The Supreme Court Cautions District Courts to Be Prudent and Deliberate In Exercising the Power of Certiorari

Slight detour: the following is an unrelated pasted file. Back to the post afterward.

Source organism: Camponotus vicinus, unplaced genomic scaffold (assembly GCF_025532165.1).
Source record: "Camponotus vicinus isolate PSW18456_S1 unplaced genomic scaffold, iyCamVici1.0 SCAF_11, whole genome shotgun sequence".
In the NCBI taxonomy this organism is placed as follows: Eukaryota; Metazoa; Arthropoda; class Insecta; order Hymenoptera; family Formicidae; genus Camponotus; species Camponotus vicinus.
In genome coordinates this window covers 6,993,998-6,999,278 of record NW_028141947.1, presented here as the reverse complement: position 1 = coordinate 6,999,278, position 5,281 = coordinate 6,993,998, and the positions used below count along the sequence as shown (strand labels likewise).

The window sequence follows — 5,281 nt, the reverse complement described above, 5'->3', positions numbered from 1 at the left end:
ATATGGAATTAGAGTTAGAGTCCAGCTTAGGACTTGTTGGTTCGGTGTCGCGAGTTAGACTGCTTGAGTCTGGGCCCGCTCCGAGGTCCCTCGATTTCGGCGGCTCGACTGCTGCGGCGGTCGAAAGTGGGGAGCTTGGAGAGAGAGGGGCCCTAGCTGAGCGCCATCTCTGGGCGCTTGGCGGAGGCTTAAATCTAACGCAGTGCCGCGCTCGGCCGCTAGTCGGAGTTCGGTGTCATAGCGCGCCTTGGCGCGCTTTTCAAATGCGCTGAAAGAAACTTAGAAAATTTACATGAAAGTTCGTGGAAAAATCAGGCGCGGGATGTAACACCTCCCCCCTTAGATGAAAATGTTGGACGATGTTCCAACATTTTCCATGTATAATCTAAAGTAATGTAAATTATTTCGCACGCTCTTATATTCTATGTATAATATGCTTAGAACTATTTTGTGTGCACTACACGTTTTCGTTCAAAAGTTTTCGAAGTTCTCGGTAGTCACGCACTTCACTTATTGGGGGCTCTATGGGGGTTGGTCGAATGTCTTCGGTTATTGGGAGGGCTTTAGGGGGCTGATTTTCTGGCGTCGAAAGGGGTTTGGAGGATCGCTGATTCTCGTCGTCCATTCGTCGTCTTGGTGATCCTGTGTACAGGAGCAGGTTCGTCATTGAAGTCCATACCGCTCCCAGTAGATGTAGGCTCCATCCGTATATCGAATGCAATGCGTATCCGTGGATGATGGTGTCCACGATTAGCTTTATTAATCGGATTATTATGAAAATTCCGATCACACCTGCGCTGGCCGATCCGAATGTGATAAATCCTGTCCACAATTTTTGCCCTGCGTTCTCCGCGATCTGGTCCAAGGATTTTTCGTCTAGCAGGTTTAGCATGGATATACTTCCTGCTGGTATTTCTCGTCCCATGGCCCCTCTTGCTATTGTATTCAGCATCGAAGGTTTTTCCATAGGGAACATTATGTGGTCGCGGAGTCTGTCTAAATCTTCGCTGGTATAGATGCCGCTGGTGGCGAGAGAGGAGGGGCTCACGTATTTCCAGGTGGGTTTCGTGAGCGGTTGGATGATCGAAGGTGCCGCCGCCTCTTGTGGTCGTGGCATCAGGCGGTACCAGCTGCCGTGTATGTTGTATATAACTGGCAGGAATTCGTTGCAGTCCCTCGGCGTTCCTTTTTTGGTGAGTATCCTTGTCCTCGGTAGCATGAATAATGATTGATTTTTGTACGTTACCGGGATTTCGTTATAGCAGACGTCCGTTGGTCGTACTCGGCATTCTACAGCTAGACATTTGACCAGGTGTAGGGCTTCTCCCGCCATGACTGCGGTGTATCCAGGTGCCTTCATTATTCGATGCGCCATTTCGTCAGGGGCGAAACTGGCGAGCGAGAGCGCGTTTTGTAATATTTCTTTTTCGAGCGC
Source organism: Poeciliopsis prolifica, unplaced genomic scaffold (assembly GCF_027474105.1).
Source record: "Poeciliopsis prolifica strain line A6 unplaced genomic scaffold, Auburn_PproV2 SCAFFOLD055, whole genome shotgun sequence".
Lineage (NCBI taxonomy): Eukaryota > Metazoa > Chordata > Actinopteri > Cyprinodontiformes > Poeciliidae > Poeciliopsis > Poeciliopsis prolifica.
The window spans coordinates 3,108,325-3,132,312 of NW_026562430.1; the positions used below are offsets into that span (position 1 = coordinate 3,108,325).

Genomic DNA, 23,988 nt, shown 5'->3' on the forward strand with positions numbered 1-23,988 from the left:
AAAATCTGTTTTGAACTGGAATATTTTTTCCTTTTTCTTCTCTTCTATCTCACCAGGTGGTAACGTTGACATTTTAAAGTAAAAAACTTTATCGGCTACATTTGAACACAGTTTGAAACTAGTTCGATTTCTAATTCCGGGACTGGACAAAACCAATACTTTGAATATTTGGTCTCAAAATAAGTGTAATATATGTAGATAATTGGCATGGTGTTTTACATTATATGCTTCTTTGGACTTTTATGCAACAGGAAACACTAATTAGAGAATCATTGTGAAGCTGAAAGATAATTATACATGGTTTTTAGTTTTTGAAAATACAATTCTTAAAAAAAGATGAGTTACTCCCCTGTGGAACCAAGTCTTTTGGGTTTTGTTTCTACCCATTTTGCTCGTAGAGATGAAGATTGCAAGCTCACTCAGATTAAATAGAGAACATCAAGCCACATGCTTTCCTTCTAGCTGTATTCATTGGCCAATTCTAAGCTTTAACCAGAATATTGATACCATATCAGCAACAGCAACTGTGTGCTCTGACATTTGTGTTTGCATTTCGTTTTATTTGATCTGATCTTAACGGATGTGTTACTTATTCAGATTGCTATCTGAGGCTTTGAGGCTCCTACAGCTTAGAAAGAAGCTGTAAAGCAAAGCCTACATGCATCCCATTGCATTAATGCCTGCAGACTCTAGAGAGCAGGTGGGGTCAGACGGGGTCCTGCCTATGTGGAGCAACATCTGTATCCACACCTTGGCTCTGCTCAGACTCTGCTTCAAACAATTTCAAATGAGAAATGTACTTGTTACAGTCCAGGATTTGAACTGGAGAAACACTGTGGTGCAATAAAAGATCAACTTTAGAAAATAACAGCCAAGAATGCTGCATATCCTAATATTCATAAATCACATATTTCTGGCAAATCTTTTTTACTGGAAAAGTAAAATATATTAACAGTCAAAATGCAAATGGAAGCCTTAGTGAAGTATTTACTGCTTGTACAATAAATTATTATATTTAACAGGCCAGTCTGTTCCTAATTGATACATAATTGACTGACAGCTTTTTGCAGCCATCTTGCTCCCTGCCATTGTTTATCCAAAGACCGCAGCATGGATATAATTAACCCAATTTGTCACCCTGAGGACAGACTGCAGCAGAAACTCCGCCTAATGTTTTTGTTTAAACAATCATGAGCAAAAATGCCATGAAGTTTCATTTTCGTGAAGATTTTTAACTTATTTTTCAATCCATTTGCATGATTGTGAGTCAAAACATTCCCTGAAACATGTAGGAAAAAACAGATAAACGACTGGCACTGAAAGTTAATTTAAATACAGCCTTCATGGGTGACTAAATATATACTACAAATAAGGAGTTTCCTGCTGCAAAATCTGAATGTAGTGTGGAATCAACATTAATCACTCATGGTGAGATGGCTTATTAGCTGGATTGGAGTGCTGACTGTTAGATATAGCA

In Haines City Community Development v. Heggs, 658 So. 2d 523, 525 (Fla. 1995), the court clarified and narrowed the scope of common law certiorari jurisdiction by noting that "a decision made according to the form of the law and the rules prescribed for rendering it, although it may be erroneous in its conclusion as applied to the facts, is not an illegal or irregular act or proceeding remedial by certiorari." Instead, we held that the proper inquiry under certiorari review is limited to whether the circuit court afforded procedural due process and whether it applied the correct law. See Heggs, 658 So. 2d at 528; see also Combs v. State, 436 So. 2d 93, 95 (Fla. 1983) (holding that in considering common law certiorari, district courts of appeal should be primarily concerned with the seriousness of the error, not the mere existence of error, and should exercise certiorari discretion only when there has been a violation of clearly established principles of law resulting in a miscarriage of justice); Martin County v. City of Stuart, 736 So. 2d 1264, 1265 (Fla. 4th DCA 1999) (holding that when a district court of appeal reviews by certiorari the decision of a three-judge panel of the circuit court in its appellate capacity, the district court is limited to determining whether there was a lack of procedural due process or a departure from the essential requirements of law). As further explained by Judge Altenbernd: It is well-established that certiorari should not be used as a vehicle for a second appeal in a typical case tried in county court. Kennington v. Gillman, 284 So. 2d 405 (Fla. 1st DCA 1973). When issuing this writ, district courts are guided by the bookend discussions in Combs v. State, 436 So. 2d 93 (Fla. 1983), and Haines City Community Development v. Heggs, 658 So. 2d 523 (Fla. 1995). In essence, the supreme court has cautioned the district courts to be prudent and deliberate when deciding to exercise this extraordinary power, but not so wary as to deprive litigants and the public of essential justice. Combs and Heggs analyze the district courts' power over a "second appeal" certiorari in terms of discretion. Thus, these cases recognize that the district courts have jurisdictional power to review a circuit court decision in its appellate capacity. The controlling question is whether the discretion given to the district court under the limited standard of review provided by a petition for writ of common law certiorari is sufficient to authorize a remedy for the error committed in this case. Existing case law establishes that the departure from the essential requirements of the law necessary for the issuance of a writ of certiorari is something more than a simple legal error. Both Combs and Heggs suggest that the district court should examine the seriousness of the error and use its discretion to correct an error "only when there has been a violation of a clearly established principle of law resulting in a miscarriage of justice." Heggs, 658 So. 2d at 528 (quoting Combs v. State, 436 So. 2d 93, 95-96 (Fla. 1983)). In this case, the error occurred because the established law provided no controlling principle and the resulting monetary loss for Ms. Stilson, while unfortunate from her perspective, is not sufficient by itself to be a miscarriage of justice. Both the county court and the circuit court were aware of the general law announced in Government Employees Insurance Co. v. Novak, 453 So. 2d 1116 (Fla. 1984). Unfortunately, there is no Florida case squarely discussing an object intentionally thrown at a moving car. Without such controlling precedent, we cannot conclude that either court violated a "clearly established principle of law." At worst, both courts misapplied the correct law. Their error is not a matter of disobedience to the law, but simply a failure to logically extend Novak to reach the correct result under a new set of facts. This case highlights a significant problem within our existing judicial structure. It is difficult for the law to evolve in unreported decisions issued in circuit court appeals. What evolution occurs may take conflicting approaches within the numerous circuits. As a result, there may never be "clearly established principles of law" governing a wide array of county court issues, including PIP issues. There is a great temptation in a case like this one to announce a "miscarriage of justice" simply to provide precedent where precedent is needed. We do not interpret Heggs as giving this court that degree of discretion in a certiorari proceeding. Such an interpretation would invite certiorari review of a large number of the appellate decisions issued by circuit courts. Stilson v. Allstate Ins. Co., 692 So. 2d 979, 982-83 (Fla. 2d DCA 1997).